‘SATW!’ resurrected to raves


1,300 turn out for adapted indoor drama

By Scott Bigelow - sbigelow@civitasmedia.com



The Leader, played by Kayle Jean Oxendine, is shown in the opening scene of “Strike at the Wind!” at the Given Performing Arts Center on the campus of The University of North Carolina at Pembroke. The two-hour play returned as an indoor drama on Friday after a 10-year absence.


Henry Berry Lowrie and Rhoda Strong exchange vows for what would be a rocky marriage as Henry soon goes into hiding in the swamps of Robeson County, where he fights oppression in what came to be known as the Lowrie War.


Stage lights shine through smoke during the performance of “Strike at the Wind!” at the Given Performing Arts Center on the campus of The University of North Carolina at Pembroke. The two-hour show returned as indoor drama after a 10-year-absence, and drew about 1,300 people.


PEMBROKE — A line formed Friday evening more than an hour before the doors opened on the first night of the revived “Strike at the Wind!,” and by show time, the lobby of the Givens Performing Arts Center on the campus of The University of North Carolina at Pembroke was overflowing with people — and anticipation.

“This play is like a phoenix rising from the ashes,” said Venita Clark, who has seen every production since 1976, but none since 2007 when it was last staged.

The community was hungry for the return of the drama, and an estimated 1,300 turned out to see the two-hour production — there was a 15-minute intermission — about Lumbee Indian hero Henry Berry Lowrie that first opened as an outdoor drama in 1976.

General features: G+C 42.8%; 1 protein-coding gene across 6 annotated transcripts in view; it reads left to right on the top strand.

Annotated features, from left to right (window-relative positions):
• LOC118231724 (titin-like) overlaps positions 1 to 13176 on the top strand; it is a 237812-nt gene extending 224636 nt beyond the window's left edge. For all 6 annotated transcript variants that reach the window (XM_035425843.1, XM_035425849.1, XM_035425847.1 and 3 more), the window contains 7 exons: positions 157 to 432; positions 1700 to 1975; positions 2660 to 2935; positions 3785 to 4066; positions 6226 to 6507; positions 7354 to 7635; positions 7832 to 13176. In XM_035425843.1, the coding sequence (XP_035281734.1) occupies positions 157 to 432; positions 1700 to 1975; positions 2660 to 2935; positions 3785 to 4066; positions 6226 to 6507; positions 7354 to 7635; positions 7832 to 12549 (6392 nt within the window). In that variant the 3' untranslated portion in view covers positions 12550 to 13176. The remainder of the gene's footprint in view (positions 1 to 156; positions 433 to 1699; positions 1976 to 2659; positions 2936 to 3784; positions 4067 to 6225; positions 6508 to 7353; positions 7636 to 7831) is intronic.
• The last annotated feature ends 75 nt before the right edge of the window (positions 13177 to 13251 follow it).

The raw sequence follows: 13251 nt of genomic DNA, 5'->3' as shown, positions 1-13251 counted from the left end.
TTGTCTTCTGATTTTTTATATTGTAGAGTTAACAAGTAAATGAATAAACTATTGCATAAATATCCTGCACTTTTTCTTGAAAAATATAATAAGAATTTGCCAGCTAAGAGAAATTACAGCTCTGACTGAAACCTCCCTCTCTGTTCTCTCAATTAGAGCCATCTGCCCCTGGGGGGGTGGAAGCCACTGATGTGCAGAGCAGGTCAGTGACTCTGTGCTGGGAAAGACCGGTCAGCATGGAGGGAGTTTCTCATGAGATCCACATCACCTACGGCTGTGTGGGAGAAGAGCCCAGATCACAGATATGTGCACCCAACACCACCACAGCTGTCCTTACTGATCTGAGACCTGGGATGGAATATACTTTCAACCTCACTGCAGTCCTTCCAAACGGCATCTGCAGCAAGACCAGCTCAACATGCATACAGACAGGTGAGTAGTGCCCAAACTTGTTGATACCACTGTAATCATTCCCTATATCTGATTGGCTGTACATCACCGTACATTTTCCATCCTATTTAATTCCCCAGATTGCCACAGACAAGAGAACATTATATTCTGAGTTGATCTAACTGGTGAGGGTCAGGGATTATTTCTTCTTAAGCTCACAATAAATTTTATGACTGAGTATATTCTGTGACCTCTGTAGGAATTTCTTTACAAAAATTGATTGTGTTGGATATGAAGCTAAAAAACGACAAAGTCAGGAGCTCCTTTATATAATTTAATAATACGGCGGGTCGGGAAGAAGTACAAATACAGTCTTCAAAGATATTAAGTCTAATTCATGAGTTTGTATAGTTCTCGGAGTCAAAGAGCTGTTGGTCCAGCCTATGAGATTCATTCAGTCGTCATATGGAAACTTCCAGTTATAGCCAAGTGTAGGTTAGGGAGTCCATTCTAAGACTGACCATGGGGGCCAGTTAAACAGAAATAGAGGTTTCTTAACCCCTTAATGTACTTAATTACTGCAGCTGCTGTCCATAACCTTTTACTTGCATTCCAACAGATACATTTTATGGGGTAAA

Many in attendance for the first of two showings brought their children, including Gaye Cushing, who was first in line with her daughter, Amanda.

“I’m excited because it’s been about 12 years since I last saw “Strike at the Wind!,” Cushing said. “It’s Amanda’s first time.

“I want this to be available to all the school children of Robeson County,” said Cushing, who is a teacher. “It’s an important story.“

Deneen Blackman, who also got in line early, said she last saw the drama 25 years ago. She expressed the feelings of many in the audience.

“I hope they continue to do it every year,” Blackman said.

A.J. Spry is 12, and said he did not know much about Henry Berry Lowrie.

“I’m related to him,” Spry said. “I’m here to learn more about him.”

Terry Locklear brought two nephews.

“I brought them here so they will know their history,” Locklear said. “Right now, they know who Henry Berry Lowrie was but not much about him.”

Many in the audience were well acquainted with the Lumbee “Robin Hood” who fought injustice against American Indians in the troubled times after the Civil War. Mark Deese was a cast member in the early 1980s and knows the script by heart.

“I like this interpretation,” Deese said. “The words are still powerful. It gives me goose bumps.”

Deese praised the newest incarnation of “Strike at the Wind!”

“The set is really good, and I like what they did with The Leader,” he said of the drama’s narrator. “You can feel the connection between Henry Berry and Rhoda.”

Although the cast is young and mostly newcomers to the drama, there were some veterans of the outdoor version of “SATW!” Stephen Pate, who played the villainous Brantley Harris for many years, returned to the stage on Friday in a new role.

Matthew Jacobs and Wynona Oxednine, who play Henry Berry and Rhoda, are new to “SATW!,” but they are veterans of many productions at UNCP and in the region. They were getting positive reviews following the performance, which was staged again on Saturday night.